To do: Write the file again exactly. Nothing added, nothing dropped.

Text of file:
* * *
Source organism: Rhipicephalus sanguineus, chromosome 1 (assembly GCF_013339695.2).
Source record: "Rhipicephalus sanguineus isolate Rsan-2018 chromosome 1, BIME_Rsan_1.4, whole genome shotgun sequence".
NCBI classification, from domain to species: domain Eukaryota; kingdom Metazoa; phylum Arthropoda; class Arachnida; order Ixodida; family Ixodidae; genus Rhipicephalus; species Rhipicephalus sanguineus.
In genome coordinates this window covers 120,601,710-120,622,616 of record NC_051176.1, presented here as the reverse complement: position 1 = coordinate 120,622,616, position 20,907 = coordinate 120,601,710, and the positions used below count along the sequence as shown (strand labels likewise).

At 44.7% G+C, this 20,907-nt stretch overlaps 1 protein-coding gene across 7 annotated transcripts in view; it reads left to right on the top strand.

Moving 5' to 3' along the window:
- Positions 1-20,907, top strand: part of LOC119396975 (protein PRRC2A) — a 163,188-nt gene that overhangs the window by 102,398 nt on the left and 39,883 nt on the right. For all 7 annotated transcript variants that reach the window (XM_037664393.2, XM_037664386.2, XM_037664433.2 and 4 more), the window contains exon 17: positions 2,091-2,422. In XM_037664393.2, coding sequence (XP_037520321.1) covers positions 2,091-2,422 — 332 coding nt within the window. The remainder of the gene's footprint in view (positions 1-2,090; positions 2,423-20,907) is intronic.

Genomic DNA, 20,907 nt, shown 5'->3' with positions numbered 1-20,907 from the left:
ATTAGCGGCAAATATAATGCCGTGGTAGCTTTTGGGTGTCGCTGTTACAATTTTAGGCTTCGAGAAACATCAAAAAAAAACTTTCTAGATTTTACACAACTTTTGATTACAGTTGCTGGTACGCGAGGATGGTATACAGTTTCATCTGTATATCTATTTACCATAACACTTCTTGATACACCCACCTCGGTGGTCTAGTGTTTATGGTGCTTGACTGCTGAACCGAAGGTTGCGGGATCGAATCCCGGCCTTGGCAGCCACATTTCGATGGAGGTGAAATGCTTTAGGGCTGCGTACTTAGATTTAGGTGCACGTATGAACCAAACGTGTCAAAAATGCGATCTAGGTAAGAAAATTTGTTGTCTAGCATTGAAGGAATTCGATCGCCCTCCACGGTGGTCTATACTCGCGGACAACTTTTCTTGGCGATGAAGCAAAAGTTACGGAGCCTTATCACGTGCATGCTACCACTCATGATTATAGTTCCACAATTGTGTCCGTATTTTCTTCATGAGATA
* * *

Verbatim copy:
Source organism: Rhipicephalus sanguineus, chromosome 1 (assembly GCF_013339695.2).
Source record: "Rhipicephalus sanguineus isolate Rsan-2018 chromosome 1, BIME_Rsan_1.4, whole genome shotgun sequence".
NCBI classification, from domain to species: domain Eukaryota; kingdom Metazoa; phylum Arthropoda; class Arachnida; order Ixodida; family Ixodidae; genus Rhipicephalus; species Rhipicephalus sanguineus.
In genome coordinates this window covers 120,601,710-120,622,616 of record NC_051176.1, presented here as the reverse complement: position 1 = coordinate 120,622,616, position 20,907 = coordinate 120,601,710, and the positions used below count along the sequence as shown (strand labels likewise).

At 44.7% G+C, this 20,907-nt stretch overlaps 1 protein-coding gene across 7 annotated transcripts in view; it reads left to right on the top strand.

Moving 5' to 3' along the window:
- Positions 1-20,907, top strand: part of LOC119396975 (protein PRRC2A) — a 163,188-nt gene that overhangs the window by 102,398 nt on the left and 39,883 nt on the right. For all 7 annotated transcript variants that reach the window (XM_037664393.2, XM_037664386.2, XM_037664433.2 and 4 more), the window contains exon 17: positions 2,091-2,422. In XM_037664393.2, coding sequence (XP_037520321.1) covers positions 2,091-2,422 — 332 coding nt within the window. The remainder of the gene's footprint in view (positions 1-2,090; positions 2,423-20,907) is intronic.

Genomic DNA, 20,907 nt, shown 5'->3' with positions numbered 1-20,907 from the left:
ATTAGCGGCAAATATAATGCCGTGGTAGCTTTTGGGTGTCGCTGTTACAATTTTAGGCTTCGAGAAACATCAAAAAAAAACTTTCTAGATTTTACACAACTTTTGATTACAGTTGCTGGTACGCGAGGATGGTATACAGTTTCATCTGTATATCTATTTACCATAACACTTCTTGATACACCCACCTCGGTGGTCTAGTGTTTATGGTGCTTGACTGCTGAACCGAAGGTTGCGGGATCGAATCCCGGCCTTGGCAGCCACATTTCGATGGAGGTGAAATGCTTTAGGGCTGCGTACTTAGATTTAGGTGCACGTATGAACCAAACGTGTCAAAAATGCGATCTAGGTAAGAAAATTTGTTGTCTAGCATTGAAGGAATTCGATCGCCCTCCACGGTGGTCTATACTCGCGGACAACTTTTCTTGGCGATGAAGCAAAAGTTACGGAGCCTTATCACGTGCATGCTACCACTCATGATTATAGTTCCACAATTGTGTCCGTATTTTCTTCATGAGATA